- - Wednesday, September 21, 2011

BLACKSBURG, Va. — David Wilson’s first game against Marshall was an afternoon he said he will always remember. In the second game of his true freshman season in 2009, he not only got his first collegiate carry, but ran 12 times for a career-high 165 yards.

The game itself was unremarkable, a 52-10 Virginia Tech win over a team that stood little chance. But that was the Lane Stadium crowd’s first glimpse of Wilson’s prodigious athleticism, and anyone could see that Wilson’s physical talents alone would make him a successful college football player.

He has become well-rounded since then, improving at the less-obvious things such as blocking and route running. And that should make Tech’s offense productive this year, even as opponents dare new quarterback Logan Thomas to beat them with his arm, which is less of a proven commodity than Wilson’s legs.

In Saturday’s 26-7 win over Arkansas State, the Red Wolves crowded players around the line of scrimmage to prevent Wilson from breaking loose. He had 20 carries for 85 yards after rushing for 299 yards in the first two games combined. Thomas capitalized on his receivers frequently facing one-on-one coverage by throwing for 292 yards.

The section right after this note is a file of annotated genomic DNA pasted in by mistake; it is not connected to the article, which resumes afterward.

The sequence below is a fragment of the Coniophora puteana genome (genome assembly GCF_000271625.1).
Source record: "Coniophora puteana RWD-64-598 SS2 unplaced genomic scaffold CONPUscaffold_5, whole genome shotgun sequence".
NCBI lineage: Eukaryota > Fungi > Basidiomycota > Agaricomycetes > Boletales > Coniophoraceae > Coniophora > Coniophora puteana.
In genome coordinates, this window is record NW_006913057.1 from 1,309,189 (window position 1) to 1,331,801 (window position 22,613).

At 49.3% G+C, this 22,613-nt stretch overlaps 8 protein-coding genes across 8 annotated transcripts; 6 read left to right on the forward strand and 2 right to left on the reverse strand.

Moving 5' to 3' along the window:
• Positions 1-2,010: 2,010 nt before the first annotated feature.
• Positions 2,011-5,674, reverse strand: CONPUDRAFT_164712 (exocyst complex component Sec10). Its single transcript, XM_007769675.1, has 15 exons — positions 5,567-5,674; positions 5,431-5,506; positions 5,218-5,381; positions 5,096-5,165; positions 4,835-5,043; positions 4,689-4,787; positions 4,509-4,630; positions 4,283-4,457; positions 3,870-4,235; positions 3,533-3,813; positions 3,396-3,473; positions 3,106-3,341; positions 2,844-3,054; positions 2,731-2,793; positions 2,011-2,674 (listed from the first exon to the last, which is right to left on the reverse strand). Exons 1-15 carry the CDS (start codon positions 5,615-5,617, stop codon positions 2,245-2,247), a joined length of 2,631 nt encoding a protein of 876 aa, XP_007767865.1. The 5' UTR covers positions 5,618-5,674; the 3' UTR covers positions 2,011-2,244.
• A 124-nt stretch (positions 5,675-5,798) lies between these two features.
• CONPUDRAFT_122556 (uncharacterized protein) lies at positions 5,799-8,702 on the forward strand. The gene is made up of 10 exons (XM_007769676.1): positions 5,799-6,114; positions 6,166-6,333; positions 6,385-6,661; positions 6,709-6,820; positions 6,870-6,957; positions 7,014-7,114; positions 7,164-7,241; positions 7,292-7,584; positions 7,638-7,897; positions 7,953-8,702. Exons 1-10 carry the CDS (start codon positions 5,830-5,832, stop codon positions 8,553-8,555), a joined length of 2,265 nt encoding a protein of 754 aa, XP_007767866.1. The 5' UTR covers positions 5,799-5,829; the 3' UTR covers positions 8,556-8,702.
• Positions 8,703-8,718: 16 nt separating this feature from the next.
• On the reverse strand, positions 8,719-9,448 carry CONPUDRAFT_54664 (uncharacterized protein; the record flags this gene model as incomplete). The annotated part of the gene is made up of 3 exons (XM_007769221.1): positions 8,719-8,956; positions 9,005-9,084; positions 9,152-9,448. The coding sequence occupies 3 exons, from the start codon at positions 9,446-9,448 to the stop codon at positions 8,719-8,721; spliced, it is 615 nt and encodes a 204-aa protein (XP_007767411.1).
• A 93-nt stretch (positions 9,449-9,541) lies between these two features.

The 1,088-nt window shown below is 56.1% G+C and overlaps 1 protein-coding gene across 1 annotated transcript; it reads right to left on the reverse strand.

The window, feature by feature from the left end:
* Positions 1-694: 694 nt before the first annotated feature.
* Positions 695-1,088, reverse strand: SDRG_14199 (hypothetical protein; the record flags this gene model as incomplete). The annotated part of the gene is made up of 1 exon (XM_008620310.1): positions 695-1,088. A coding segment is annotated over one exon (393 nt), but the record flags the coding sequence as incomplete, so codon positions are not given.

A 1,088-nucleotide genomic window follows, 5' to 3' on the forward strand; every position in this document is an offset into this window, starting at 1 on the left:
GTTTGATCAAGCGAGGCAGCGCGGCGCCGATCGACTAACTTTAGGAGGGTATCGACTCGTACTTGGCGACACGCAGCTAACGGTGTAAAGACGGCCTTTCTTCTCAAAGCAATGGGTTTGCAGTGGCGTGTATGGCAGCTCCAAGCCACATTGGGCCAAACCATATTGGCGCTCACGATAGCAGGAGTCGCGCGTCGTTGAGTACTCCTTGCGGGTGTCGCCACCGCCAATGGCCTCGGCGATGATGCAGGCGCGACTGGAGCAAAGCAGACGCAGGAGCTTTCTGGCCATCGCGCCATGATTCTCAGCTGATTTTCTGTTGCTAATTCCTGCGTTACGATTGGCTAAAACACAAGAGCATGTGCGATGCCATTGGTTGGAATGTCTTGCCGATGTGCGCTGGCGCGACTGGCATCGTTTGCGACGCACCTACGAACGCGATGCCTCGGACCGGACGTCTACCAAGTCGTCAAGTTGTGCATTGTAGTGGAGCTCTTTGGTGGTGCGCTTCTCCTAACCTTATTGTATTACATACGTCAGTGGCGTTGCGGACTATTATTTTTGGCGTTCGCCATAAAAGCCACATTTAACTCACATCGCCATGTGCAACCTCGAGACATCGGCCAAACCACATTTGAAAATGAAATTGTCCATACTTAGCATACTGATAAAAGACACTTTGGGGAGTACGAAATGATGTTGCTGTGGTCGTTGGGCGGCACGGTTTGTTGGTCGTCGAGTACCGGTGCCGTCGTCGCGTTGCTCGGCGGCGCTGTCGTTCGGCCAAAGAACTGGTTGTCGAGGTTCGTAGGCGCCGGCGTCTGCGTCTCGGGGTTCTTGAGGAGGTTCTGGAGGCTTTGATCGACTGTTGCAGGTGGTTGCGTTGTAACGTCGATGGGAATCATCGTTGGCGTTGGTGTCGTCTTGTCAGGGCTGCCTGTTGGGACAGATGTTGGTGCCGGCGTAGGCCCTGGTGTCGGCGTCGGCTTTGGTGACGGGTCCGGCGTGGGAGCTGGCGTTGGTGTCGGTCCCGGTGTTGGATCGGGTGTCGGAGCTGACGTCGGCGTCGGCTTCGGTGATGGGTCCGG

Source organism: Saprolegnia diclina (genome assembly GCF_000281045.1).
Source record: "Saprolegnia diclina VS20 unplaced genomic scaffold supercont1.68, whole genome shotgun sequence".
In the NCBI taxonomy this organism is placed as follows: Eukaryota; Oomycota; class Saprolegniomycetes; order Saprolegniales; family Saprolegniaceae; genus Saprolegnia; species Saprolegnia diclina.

Regardless of whether Marshall copies Arkansas State’s defensive approach in Saturday’s game against Tech, Wilson knows there is a good chance other defenses will focus primarily on stopping him.

For the Hokies to succeed against that kind of defense, Wilson must show he has mastered the parts of playing running back that don’t involve taking a handoff and hitting a hole. There will be times when he must stay in the backfield and block.

“Teams would like to be able to bring pressure, keep David in the backfield [to block] and not allow him to get out [into open space],” Beamer said. “We’ve got to devise ways to get him out and still be able to pick up pressure.”

That could mean rolling him out of the backfield and using him as a decoy, to draw linebackers away from pursuing Thomas while he looks downfield for receivers. Or if Thomas can connect on deep passes, like he did Saturday, Beamer expects defenses having to respect that, which he thinks could open up shorter passes to Wilson.

Beamer envisioned this happening when he saw Florida running back Chris Rainey slip out of the backfield Saturday against Tennessee, catch a pass over the middle and sprint toward the end zone for an 83-yard touchdown that helped the Gators win 33-23.

David’s that guy - OK, if you want to take away the deep ball, we’ll throw it to him 5 yards downfield and let him operate in space,” Beamer said. “And we need to be able to do that. Logan knows that.”

Read Darryl Slater’s blog at VTEffect.com



Click to Read More

Click to Hide